Thousands filled the streets of Nigeria to remember those slain in The #LekkiTollGateMassacre...while the government insists it didn't happen.

This week marks 1 year since Nigerians began protests against police brutality and demanded an end to the Special Anti-Robbery Squad (SARS). The #EndSARS protests took the world by storm as we witnessed Nigerian forces abuse, harass and murder those fighting for a free nation. Reports of illegal detention, profiling, extortion, and extrajudicial killings followed the special task force's existence, forcing the government to demolish the unit on October 11th, 2020. However, protestors remained angered and desperate to be heard. It wasn't until October 20th, when soldiers opened fire on demonstrators at Lekki tollgate in the country's capital, Lagos, that the protests came to a fatal end. More than 56 deaths from across the country were reported, while hundreds more were traumatized as the Nigerian government continued to rule by force. The incident sparked global outrage as the Nigerian army refused to acknowledge or admit to firing shots at unarmed protesters in the dead of night.

It's a year later, and nothing has changed.

Young Nigerians claim to still face unnecessary and violent interactions with the police and none of the demands towards systemic changes have been met. Fisayo Soyombo the founder of the Foundation for Investigative Journalism, told Al Jazeera, "Yes, there has not been any reform. Police brutality exists till today," while maintaining that his organization has reported "scores" of cases of police brutality over this past year.

During October 2020's protests, Nigerian authorities turned a blind eye and insisted that the youth-led movement was anti-government and intended to overthrow the administration of current President Muhammadu Buhari. During a press conference on Wednesday, in an attempt to discredit the protests, Minister of Information and Culture Lai Mohammed hailed the Nigerian army and police forces for the role they played in the #EndSARS protests, going as far as to say that the Lekki Toll Massacre was a "phantom massacre with no bodies." These brazen claims came while protesters continued to gather in several major cities across the country. The minister even went on to shame CNN, Nigerian favorite DJ Switch as well as Amnesty International, for reporting deaths at Lekki. Mohammed pushed even further by saying, "The six soldiers and 37 policemen who died during the EndSARS protests are human beings with families, even though the human rights organizations and CNN simply ignored their deaths, choosing instead to trumpet a phantom massacre."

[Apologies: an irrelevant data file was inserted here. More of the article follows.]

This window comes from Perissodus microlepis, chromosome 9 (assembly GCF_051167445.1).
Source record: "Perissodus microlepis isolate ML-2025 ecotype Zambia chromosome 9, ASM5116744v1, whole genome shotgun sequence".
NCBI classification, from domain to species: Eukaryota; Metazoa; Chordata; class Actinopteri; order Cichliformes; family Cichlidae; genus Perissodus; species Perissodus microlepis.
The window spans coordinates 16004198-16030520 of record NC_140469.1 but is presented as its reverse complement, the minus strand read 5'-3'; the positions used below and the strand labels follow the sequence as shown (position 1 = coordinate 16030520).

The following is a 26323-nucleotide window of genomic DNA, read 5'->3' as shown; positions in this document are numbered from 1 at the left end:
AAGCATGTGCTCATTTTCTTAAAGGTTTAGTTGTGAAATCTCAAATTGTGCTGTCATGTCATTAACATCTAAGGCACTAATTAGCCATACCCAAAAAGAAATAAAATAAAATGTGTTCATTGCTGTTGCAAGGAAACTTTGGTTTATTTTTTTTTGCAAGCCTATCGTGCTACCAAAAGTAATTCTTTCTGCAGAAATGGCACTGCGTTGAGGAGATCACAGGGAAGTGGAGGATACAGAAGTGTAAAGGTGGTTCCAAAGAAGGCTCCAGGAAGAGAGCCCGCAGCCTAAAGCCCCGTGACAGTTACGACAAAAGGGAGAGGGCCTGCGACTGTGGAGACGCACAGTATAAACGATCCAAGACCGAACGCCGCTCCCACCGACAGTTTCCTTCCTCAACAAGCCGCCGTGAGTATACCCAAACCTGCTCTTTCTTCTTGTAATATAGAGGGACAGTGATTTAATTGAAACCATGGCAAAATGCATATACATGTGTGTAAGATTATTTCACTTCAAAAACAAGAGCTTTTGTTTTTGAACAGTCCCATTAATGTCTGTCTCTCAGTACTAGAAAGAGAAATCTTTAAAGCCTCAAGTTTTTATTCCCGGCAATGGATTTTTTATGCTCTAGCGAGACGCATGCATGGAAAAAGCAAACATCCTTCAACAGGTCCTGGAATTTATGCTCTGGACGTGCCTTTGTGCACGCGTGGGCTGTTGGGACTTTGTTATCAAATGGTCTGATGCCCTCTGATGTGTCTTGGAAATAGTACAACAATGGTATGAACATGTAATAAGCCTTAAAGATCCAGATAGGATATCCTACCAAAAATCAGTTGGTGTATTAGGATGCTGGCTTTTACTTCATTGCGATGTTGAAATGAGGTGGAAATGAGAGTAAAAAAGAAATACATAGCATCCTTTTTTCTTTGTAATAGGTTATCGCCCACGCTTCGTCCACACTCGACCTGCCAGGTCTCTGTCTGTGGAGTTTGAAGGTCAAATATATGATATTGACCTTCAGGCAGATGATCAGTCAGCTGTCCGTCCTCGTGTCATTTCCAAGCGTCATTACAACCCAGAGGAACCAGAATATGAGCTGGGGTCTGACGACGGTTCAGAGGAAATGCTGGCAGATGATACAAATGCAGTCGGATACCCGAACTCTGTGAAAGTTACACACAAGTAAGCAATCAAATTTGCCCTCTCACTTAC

With the reports of abuse still coming out of the West African nation, an end to the struggle is not in sight. During Wednesday's protest, a journalist for the Daily Post was detained by Nigerian forces while covering the demonstrations.

According to the BBC, additional police units have been set up in the place of SARS, though some resurfacing SARS officers and allies claim to still be around.

Young Nigerians relied heavily on social media during the protests and returned this year to voice their opinions around the first anniversary of an experience that few will be lucky enough to forget.



get okayafrica in your inbox

popular.

How CKay's 'Love Nwantiti' Became the World's Song

Nigerian singer and producer CKay talks to OkayAfrica about the rise of his international chart-topping single "Love Nwantiti," his genre-defying sound and the reasons behind this era of afrobeats dominance.